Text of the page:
AB 5 has gained national attention for being an absolute trainwreck of a “gig economy” bill, tearing away the flexibility of freelance workers in one fell swoop. Though it made a couple of exceptions for certain industries, AB 5 neglected to make one particular organization exempt: the very political party that pushed its passage.
Clearly, Gavin Newsom didn’t think this one through.
The ABC test that AB 5 establishes explains that in order to avoid being considered an employee, individuals must:
- Be free of the hirer’s control
- Do work outside the usual course of the hiring entity’s business
- Be established in a trade similar to the one being performed
By this very definition, campaign workers would have to be considered employees, as they are
- Under the control of their campaigns
- Working for campaigns outside the usual course of political business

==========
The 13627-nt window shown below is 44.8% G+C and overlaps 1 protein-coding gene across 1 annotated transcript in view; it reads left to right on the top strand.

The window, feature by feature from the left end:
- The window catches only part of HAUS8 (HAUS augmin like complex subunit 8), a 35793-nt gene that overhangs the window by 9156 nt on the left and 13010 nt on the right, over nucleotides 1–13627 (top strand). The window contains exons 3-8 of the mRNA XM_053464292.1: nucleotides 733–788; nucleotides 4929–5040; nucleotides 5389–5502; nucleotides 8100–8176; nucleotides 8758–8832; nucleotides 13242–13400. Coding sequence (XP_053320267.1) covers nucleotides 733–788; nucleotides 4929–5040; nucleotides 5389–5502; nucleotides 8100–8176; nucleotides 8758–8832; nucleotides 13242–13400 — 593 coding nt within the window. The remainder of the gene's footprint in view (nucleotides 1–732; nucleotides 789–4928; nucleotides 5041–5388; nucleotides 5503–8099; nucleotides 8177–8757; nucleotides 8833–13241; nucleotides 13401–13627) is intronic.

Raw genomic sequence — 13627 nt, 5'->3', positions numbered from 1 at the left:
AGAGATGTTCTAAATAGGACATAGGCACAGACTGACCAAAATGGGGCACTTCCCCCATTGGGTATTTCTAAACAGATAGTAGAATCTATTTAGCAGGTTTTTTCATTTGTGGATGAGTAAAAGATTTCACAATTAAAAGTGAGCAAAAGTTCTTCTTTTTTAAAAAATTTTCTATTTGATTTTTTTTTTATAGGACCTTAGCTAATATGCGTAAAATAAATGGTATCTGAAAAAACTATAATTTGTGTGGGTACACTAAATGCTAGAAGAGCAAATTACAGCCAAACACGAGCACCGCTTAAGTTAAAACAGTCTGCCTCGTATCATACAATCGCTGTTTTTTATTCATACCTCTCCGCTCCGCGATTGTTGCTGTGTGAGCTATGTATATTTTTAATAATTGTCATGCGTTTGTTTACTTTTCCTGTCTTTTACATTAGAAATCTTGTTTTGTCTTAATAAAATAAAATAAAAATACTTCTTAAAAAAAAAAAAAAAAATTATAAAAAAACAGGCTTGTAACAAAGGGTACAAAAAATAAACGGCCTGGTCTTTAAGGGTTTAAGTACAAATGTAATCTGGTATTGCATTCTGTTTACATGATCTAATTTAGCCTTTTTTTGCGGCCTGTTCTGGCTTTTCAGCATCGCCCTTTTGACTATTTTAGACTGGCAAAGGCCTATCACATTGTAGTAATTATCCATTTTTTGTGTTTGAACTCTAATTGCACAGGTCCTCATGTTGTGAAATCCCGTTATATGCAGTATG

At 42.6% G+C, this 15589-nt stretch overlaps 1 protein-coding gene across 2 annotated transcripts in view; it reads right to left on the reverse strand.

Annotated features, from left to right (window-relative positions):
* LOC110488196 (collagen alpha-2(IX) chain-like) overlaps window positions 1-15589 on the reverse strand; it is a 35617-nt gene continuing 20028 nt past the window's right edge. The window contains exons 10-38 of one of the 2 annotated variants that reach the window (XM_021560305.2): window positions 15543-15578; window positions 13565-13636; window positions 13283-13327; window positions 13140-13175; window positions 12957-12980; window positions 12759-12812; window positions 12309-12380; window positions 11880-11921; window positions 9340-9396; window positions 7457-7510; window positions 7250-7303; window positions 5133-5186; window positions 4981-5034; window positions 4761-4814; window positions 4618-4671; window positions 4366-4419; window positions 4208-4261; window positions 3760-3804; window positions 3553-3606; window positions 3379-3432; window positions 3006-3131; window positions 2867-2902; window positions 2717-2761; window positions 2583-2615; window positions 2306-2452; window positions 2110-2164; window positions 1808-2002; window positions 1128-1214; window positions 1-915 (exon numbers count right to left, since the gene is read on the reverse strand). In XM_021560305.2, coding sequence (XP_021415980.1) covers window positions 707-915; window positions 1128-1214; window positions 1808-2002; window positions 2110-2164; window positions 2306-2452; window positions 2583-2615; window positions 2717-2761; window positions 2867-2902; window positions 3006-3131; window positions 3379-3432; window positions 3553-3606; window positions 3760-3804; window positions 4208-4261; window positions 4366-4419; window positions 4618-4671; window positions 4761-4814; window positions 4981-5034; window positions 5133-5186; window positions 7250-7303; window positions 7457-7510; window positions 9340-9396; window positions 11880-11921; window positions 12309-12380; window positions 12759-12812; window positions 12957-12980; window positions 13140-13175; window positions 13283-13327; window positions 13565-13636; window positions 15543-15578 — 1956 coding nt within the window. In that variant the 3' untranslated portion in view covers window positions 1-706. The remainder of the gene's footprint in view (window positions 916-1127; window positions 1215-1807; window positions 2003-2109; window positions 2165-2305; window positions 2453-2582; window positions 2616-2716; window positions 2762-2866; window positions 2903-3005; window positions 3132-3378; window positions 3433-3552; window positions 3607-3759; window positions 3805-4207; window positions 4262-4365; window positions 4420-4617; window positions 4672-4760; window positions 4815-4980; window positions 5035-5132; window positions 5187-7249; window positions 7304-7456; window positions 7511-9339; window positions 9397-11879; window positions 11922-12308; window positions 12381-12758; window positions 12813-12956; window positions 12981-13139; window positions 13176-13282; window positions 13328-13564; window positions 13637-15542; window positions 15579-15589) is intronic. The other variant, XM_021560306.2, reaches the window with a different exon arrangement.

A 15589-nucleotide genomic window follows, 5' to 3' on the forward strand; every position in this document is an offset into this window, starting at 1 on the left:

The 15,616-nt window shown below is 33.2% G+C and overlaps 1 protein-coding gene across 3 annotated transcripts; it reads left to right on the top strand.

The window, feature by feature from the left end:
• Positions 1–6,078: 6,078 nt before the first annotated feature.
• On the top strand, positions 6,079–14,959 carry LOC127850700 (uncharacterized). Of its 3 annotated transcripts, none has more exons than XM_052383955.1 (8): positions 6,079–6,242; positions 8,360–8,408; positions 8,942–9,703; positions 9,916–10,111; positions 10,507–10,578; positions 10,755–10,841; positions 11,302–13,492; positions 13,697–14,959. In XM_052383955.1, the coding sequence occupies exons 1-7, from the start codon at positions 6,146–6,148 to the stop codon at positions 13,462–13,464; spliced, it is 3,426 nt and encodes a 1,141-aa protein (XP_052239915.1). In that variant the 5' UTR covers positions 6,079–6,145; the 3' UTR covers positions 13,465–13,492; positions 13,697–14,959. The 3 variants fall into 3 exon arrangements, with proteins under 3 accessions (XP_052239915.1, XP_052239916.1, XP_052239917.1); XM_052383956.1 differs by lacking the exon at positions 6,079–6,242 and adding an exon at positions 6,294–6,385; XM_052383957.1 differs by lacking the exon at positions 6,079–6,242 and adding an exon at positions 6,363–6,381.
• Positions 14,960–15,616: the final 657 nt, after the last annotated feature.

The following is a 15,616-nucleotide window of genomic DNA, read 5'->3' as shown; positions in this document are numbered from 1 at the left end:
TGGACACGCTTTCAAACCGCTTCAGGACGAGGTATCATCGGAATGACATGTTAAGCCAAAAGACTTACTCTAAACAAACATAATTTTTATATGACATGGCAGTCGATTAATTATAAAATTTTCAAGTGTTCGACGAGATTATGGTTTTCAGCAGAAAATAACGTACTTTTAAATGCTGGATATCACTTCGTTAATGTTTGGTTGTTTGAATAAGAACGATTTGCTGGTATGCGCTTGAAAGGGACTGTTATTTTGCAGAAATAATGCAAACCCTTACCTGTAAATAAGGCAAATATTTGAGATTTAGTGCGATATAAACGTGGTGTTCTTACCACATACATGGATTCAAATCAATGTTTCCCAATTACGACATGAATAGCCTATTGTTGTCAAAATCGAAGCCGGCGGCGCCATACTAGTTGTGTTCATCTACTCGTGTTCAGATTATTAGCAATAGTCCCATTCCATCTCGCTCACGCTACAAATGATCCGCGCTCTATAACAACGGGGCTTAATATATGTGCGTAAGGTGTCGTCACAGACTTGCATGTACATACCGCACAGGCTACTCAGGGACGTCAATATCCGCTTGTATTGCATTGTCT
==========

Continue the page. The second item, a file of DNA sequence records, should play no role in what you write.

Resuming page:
- Very often not established in trades similar to politics (since they’re students, part-time employees, or retired)
The definition of temporary campaign workers as employees complicates the hiring process. It leads to increased taxes and payroll services, surcharges through hiring agencies, and other unforeseen financial consequences. In short, it’s going to cost the Democratic Party money, and they’re not going to like it.
AB 5’s impacts will continue to be felt by gig workers across California, but their complaints won’t be heard by those in charge of the legislation our state relies on. As the bill continues to wreak havoc throughout California, voters can only hope that the Democrats who passed AB 5 will realize just how awful its ramifications are.
Photo by Pepi Stojanovski